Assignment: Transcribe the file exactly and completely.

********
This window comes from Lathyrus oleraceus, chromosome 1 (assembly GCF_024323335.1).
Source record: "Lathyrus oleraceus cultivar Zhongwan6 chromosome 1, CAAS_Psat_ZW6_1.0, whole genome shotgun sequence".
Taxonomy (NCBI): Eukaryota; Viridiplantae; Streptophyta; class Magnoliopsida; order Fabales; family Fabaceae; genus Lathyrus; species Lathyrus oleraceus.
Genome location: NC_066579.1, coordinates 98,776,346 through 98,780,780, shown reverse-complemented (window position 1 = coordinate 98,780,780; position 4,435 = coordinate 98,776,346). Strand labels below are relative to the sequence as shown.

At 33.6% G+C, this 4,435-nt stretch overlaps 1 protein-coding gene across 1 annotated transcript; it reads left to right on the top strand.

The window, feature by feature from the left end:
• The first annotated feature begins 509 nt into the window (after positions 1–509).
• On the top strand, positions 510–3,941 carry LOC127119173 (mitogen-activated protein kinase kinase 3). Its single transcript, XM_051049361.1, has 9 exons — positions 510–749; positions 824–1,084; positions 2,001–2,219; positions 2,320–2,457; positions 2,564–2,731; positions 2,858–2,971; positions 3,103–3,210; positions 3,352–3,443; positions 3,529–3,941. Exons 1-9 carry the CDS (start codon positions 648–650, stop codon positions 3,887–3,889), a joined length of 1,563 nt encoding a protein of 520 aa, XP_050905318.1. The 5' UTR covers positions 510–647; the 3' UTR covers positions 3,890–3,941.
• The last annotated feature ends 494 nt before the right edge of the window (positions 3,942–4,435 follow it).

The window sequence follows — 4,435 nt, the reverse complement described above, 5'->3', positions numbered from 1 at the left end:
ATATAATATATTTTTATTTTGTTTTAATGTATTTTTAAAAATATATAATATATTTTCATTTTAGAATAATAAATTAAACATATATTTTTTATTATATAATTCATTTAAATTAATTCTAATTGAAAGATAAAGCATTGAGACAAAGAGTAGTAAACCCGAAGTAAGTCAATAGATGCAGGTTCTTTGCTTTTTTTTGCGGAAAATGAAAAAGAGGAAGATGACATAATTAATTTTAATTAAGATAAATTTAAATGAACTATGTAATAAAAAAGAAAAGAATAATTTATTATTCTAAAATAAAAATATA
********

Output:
This window comes from Lathyrus oleraceus, chromosome 1 (assembly GCF_024323335.1).
Source record: "Lathyrus oleraceus cultivar Zhongwan6 chromosome 1, CAAS_Psat_ZW6_1.0, whole genome shotgun sequence".
Taxonomy (NCBI): Eukaryota; Viridiplantae; Streptophyta; class Magnoliopsida; order Fabales; family Fabaceae; genus Lathyrus; species Lathyrus oleraceus.
Genome location: NC_066579.1, coordinates 98,776,346 through 98,780,780, shown reverse-complemented (window position 1 = coordinate 98,780,780; position 4,435 = coordinate 98,776,346). Strand labels below are relative to the sequence as shown.

At 33.6% G+C, this 4,435-nt stretch overlaps 1 protein-coding gene across 1 annotated transcript; it reads left to right on the top strand.

The window, feature by feature from the left end:
• The first annotated feature begins 509 nt into the window (after positions 1–509).
• On the top strand, positions 510–3,941 carry LOC127119173 (mitogen-activated protein kinase kinase 3). Its single transcript, XM_051049361.1, has 9 exons — positions 510–749; positions 824–1,084; positions 2,001–2,219; positions 2,320–2,457; positions 2,564–2,731; positions 2,858–2,971; positions 3,103–3,210; positions 3,352–3,443; positions 3,529–3,941. Exons 1-9 carry the CDS (start codon positions 648–650, stop codon positions 3,887–3,889), a joined length of 1,563 nt encoding a protein of 520 aa, XP_050905318.1. The 5' UTR covers positions 510–647; the 3' UTR covers positions 3,890–3,941.
• The last annotated feature ends 494 nt before the right edge of the window (positions 3,942–4,435 follow it).

The window sequence follows — 4,435 nt, the reverse complement described above, 5'->3', positions numbered from 1 at the left end:
ATATAATATATTTTTATTTTGTTTTAATGTATTTTTAAAAATATATAATATATTTTCATTTTAGAATAATAAATTAAACATATATTTTTTATTATATAATTCATTTAAATTAATTCTAATTGAAAGATAAAGCATTGAGACAAAGAGTAGTAAACCCGAAGTAAGTCAATAGATGCAGGTTCTTTGCTTTTTTTTGCGGAAAATGAAAAAGAGGAAGATGACATAATTAATTTTAATTAAGATAAATTTAAATGAACTATGTAATAAAAAAGAAAAGAATAATTTATTATTCTAAAATAAAAATATA